Golfing Has Surprising Health Benefits For You As You Age

What does it really mean to age gracefully? While looking as young as possible for as long as possible may be one of the first things that come to mind, aging gracefully isn't about beauty alone and has much more to do with your overall health and happiness. In addition to being kind to your skin (all of it, not just your face), Healthline says finding new hobbies, prioritizing oral care, and practicing mindfulness are all ways to ensure you age gracefully. They also say exercising and staying physically active are big factors. 

Sports are a physical activity that can also be counted as exercise and there's one in particular that you can start reaping the benefits of long before you enter your golden years: golf. Between walking from one hole to the next, the amount of concentration required, and using your core to stabilize a good swing, golf is a sport that proves to be good for both your physical and mental well-being.

This is how golf helps your body and mind

The first benefit of playing golf is physical activity. A 2016 review published in the British Journal of Sports Medicine provided substantial evidence concerning the physical benefits of the game. The review said that golf can be considered a moderate-intensity aerobic activity, and data showed that golfers who walk all 18 holes take between 11,245 and 16,667 steps, burning up to 2,467 calories. This may be helpful in preventing and treating chronic diseases including type 2 diabetes, stroke, and breast cancer. Playing golf regularly may also aid in improved lung function in older adults specifically.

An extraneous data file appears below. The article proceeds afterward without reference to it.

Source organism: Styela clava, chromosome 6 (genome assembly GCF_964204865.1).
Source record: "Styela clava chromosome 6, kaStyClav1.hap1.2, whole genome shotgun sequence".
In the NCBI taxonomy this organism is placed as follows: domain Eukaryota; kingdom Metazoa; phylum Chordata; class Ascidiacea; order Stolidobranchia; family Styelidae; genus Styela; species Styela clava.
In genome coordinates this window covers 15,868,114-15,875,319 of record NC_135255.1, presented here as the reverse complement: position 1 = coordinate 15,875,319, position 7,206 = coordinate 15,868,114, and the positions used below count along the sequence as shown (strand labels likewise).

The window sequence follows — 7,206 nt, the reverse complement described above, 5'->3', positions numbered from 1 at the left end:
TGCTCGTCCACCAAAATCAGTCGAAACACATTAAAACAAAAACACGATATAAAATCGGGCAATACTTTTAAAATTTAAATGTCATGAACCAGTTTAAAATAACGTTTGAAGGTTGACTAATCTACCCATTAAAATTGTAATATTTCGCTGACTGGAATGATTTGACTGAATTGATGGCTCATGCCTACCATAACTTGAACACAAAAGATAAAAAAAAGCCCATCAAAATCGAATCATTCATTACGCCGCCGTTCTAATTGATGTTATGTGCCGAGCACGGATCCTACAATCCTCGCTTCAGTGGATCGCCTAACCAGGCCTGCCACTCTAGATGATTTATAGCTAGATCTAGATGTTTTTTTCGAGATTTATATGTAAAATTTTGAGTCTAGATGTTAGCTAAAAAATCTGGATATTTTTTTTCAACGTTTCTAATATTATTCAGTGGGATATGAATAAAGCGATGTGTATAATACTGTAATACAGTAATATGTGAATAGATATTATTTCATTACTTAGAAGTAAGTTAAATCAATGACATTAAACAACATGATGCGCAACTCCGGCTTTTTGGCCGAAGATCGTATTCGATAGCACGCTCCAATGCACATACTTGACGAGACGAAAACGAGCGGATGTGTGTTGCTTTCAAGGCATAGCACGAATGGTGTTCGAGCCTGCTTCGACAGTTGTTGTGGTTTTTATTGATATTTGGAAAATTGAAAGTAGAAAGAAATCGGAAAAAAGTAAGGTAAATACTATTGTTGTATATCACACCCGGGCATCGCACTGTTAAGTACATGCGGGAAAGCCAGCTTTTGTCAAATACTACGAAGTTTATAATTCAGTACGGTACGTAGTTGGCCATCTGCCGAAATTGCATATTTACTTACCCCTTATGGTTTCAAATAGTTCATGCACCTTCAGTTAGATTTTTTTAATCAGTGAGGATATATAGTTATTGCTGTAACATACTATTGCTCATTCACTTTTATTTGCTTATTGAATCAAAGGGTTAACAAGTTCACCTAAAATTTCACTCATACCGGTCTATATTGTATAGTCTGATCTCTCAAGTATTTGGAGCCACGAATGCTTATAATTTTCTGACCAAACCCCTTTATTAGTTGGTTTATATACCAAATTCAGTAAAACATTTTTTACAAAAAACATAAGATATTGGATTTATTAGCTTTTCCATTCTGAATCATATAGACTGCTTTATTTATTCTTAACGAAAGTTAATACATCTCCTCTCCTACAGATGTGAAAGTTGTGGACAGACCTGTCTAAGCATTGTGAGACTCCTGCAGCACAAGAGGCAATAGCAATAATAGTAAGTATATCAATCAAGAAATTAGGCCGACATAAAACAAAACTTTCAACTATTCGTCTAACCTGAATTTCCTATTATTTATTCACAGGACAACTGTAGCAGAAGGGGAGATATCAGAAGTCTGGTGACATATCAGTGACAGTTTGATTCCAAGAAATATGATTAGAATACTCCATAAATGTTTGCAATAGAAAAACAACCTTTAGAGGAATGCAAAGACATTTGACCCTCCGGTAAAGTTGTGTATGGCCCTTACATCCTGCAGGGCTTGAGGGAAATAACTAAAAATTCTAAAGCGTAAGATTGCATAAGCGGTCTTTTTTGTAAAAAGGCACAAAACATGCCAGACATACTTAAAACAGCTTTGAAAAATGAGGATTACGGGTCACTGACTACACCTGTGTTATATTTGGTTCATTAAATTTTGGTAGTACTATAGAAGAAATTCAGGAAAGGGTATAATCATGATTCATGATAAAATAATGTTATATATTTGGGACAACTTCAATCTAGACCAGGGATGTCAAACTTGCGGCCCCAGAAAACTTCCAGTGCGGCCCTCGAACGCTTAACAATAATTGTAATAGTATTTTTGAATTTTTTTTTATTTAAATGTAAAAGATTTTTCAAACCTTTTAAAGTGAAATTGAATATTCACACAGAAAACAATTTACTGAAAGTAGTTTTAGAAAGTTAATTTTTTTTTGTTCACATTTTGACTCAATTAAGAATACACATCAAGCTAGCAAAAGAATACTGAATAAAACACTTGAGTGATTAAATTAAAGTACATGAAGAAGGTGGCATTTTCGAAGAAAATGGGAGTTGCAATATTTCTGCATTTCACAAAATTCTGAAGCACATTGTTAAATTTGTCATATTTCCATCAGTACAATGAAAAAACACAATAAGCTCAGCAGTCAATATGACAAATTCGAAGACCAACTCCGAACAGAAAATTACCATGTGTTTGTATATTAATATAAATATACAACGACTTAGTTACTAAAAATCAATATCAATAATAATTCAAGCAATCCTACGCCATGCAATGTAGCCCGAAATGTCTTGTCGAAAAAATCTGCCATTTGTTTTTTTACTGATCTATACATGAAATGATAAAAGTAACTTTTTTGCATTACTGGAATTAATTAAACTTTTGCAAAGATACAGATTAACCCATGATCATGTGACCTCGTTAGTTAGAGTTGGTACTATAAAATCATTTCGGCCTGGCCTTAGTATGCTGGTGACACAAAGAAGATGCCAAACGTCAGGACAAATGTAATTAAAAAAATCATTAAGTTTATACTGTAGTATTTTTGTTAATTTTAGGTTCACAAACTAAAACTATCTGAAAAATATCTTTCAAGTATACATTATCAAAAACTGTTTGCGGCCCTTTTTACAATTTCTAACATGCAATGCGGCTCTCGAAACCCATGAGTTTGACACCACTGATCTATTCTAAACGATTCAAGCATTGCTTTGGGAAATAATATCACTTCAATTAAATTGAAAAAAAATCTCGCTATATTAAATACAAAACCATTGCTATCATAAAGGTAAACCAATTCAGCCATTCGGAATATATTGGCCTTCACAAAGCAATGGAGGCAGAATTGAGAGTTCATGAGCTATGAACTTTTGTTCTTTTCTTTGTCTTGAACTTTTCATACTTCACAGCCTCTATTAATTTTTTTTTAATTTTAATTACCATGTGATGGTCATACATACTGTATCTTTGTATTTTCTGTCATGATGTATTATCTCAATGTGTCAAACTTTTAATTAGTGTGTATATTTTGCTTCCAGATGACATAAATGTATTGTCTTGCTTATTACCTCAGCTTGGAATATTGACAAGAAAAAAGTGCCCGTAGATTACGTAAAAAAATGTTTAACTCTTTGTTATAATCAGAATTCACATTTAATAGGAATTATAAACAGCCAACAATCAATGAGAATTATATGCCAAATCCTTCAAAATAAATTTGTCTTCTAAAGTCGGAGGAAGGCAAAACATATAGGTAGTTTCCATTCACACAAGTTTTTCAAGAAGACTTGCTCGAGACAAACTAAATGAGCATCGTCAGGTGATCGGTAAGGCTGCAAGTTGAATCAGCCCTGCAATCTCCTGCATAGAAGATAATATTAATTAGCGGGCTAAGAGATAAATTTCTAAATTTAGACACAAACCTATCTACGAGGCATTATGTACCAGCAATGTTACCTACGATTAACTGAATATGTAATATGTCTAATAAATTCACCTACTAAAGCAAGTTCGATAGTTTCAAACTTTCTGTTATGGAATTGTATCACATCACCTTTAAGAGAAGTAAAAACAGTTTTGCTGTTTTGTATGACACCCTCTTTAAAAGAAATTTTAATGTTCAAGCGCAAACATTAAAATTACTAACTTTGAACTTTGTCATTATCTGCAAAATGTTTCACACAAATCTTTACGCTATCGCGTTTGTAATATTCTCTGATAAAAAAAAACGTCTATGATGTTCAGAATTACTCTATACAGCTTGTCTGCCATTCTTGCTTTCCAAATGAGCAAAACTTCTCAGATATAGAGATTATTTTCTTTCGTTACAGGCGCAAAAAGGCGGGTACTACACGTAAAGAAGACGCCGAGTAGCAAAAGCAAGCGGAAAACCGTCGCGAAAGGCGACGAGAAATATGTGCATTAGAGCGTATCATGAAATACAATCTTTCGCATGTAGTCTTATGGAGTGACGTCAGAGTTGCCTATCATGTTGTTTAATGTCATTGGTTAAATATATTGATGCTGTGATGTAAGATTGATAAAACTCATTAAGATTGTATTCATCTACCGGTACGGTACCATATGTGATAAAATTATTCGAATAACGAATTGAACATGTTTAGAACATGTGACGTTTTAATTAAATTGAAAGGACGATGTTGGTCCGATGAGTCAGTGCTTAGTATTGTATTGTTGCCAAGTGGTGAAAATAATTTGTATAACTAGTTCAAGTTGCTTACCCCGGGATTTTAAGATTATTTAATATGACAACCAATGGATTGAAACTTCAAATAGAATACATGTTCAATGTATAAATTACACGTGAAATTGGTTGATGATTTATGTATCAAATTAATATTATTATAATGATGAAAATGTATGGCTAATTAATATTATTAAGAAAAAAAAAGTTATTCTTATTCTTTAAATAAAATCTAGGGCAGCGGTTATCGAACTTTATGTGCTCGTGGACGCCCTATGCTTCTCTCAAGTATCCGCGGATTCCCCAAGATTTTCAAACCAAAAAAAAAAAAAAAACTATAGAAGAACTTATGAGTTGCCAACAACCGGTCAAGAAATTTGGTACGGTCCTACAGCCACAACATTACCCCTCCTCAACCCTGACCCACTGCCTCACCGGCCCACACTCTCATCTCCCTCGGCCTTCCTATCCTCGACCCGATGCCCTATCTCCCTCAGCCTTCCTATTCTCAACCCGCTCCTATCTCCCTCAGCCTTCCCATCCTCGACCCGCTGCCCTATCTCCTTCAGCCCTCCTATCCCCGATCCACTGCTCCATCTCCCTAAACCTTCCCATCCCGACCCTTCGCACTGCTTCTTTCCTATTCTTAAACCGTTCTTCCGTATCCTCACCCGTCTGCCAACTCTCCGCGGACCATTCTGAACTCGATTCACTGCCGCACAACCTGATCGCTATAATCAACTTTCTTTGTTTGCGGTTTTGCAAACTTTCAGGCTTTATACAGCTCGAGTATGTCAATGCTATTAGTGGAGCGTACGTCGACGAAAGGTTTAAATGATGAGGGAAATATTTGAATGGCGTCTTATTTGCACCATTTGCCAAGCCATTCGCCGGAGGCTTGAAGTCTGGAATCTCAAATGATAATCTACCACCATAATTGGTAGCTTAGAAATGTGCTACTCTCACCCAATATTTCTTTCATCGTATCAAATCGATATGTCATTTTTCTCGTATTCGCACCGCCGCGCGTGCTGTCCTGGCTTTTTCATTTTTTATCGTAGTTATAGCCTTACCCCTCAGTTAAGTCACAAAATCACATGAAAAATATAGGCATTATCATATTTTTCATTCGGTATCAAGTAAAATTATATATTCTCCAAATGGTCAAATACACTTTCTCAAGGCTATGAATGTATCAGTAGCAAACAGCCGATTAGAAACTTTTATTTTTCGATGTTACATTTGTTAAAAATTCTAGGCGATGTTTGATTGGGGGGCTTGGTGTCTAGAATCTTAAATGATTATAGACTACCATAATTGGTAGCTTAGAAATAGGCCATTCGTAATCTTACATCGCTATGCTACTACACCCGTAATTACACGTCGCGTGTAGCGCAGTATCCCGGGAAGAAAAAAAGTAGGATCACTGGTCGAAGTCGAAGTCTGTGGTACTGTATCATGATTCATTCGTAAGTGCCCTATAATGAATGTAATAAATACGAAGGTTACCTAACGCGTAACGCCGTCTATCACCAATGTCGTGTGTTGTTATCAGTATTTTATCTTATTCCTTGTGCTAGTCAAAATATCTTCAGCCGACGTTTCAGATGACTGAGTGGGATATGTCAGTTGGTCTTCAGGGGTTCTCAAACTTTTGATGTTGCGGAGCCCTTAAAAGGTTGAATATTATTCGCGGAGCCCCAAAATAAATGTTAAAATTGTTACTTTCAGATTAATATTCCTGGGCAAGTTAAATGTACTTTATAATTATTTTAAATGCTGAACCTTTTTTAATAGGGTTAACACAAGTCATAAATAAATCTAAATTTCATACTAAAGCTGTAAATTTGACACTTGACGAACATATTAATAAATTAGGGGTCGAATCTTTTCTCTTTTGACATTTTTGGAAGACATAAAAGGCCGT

Another benefit, perhaps the biggest, is that people who golf live longer. Evidence presented in the review suggests there's a link between playing golf and mortality rates. In a Swedish study that compared golfers to non-golfers, those who played the sport had a 5-year increase in life expectancy regardless of age, gender, or socioeconomic status.

From a mental standpoint, a 2018 study published in the British Journal of Sports Medicine connected golf to mental well-being. Per Golf Digest, Roger Hawkes, one of the authors of the study, said that "moderate physical activity is associated with a reduction in anxiety and a reduction in depression."

Lastly, golf can be a form of therapy. A 2019 study published in the Journal of Psychosocial Nursing and Mental Health Services concluded that golf can help improve focus and concentration, and can reduce mental burdens.